Milledgeville Angler Survives Nearly Tragic Accident
Brad Stalnaker: “God was watching over me”
Brad Stalnaker’s left forefinger was nearly blown off when he reached to turn off his cell phone alarm on his motel nightstand. This photo was taken at an emergency clinic shortly after the accident.
Can you imagine waking up in a motel room and think your alarm is going off and when you reach to turn it off you instead fire a .40 caliber hollow point into your hand? That unforgettable wake-up call happened to Georgia Big Stick Brad Stalnaker. He was down in south Florida getting ready for a family fishing trip at Lake Okeechobee when the accident happened.
“We were just down there fun fishing. I was going to fish Monday and Tuesday and my Daddy and my son were coming down the following day,” said Brad. “Of course, all of that changed when I decided I wanted to wake up with a pistol in my hand.”
“I had my gun on the nightstand in my hotel. I had driven down that night and got in about 3 a.m,” he continued. “I was sound asleep about 4 or 4:30 when the phone alarm went off. You know how to reach your thumb over to turn off your alarm and that’s what I did–except in the morning haziness I had the Glock’s trigger in my finger instead of the phone.”
What happened next was unbelievable.
“I heard the gunshot and jumped up out of bed and my original thought was that I was getting robbed,” said Brad. “There was smoke in the room and a little light coming in the window and did not know I had shot myself. When I stood up I felt the pain in my hand and there was blood all over the floor.” Brad said the hollow point went through the forefinger on his left hand and blew the top of the bone off.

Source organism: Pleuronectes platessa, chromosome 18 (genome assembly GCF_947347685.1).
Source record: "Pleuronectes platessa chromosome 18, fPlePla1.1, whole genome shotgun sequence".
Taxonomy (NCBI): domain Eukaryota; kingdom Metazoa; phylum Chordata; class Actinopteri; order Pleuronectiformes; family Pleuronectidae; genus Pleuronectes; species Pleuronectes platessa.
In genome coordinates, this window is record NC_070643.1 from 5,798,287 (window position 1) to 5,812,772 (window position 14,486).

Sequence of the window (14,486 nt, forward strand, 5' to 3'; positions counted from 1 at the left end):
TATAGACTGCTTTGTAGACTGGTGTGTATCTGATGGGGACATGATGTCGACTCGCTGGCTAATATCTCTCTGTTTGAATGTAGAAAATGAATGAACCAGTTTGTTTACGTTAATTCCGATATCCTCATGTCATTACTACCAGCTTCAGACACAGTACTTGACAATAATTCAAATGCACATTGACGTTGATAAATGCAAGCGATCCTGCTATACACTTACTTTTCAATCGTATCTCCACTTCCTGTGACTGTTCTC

“It went through the wall and lodged in the door jam of the room next door,” Brad said. “Thank God no one else was hurt.”
But there was no panic in this Big Stick from Milledgeville. “I somehow got my clothes on and got my wallet and wrapped my hand in a towel and put the gun in my back pack and headed to the local hospital.”
Brad said he told the emergency room staff to start writing down some phone numbers as he wasn’t sure if he was going to pass out.
So instead of flipping mats on Tuesday he was transported by ambulance to a local trauma center, where they performed surgery on his left hand. Before they put him under, he told the surgeon “I’d better have five fingers on this hand when I wake up. Do not cut off my finger.” And the surgeon was able to save the finger. In fact, because Brad got immediate medical care was one of the reasons he was able to save his finger. He returned to Georgia the following day and had another surgery about a week later (the second photo shows the hand as it was in a Facebook post on Feb. 9th).
On the mend: Brad’s finger in early February after his second surgery. He says it’s still a little awkward flipping, but it hasn’t stopped him from catching big bags.
“I’m lucky to be alive,” said Brad. “I know how this could have turned out. God has his plan for me and I know it’s for a reason.”
Here’s the kicker. Within six days after his second surgery, Brad said he had to get back on the water. “I went out to Sinclair that following Saturday and my best five would probably have gone about 18 (pounds).” Brad said the injury created a little awkwardness but he is right-handed, so that helped. He said he had to hold the rod up under his left arm, but he still hoisted in several four pounders and lost one that might have gone over six. “I think it actually might end up helping me a little because I fished slower, and when you’re flipping, that’s usually a good thing.”
The good-natured Stalnaker said he hoped others would learn from his accident–and he is thankful to God that it was not worse than it was.Speaking of six pounders, Brad had taken big fish honors in a C&R Tournament on Jackson two months ago with a bass that went about 6-10.
(Editor’s Note: Don’t forget to catch the GeorgiaBigSticks.com interview with Brad on our next blog post).
Brad during happier times. He had big fish (6-10) at the C&R December Tournament on Lake Jackson. This was about six weeks before his accident down in south Florida.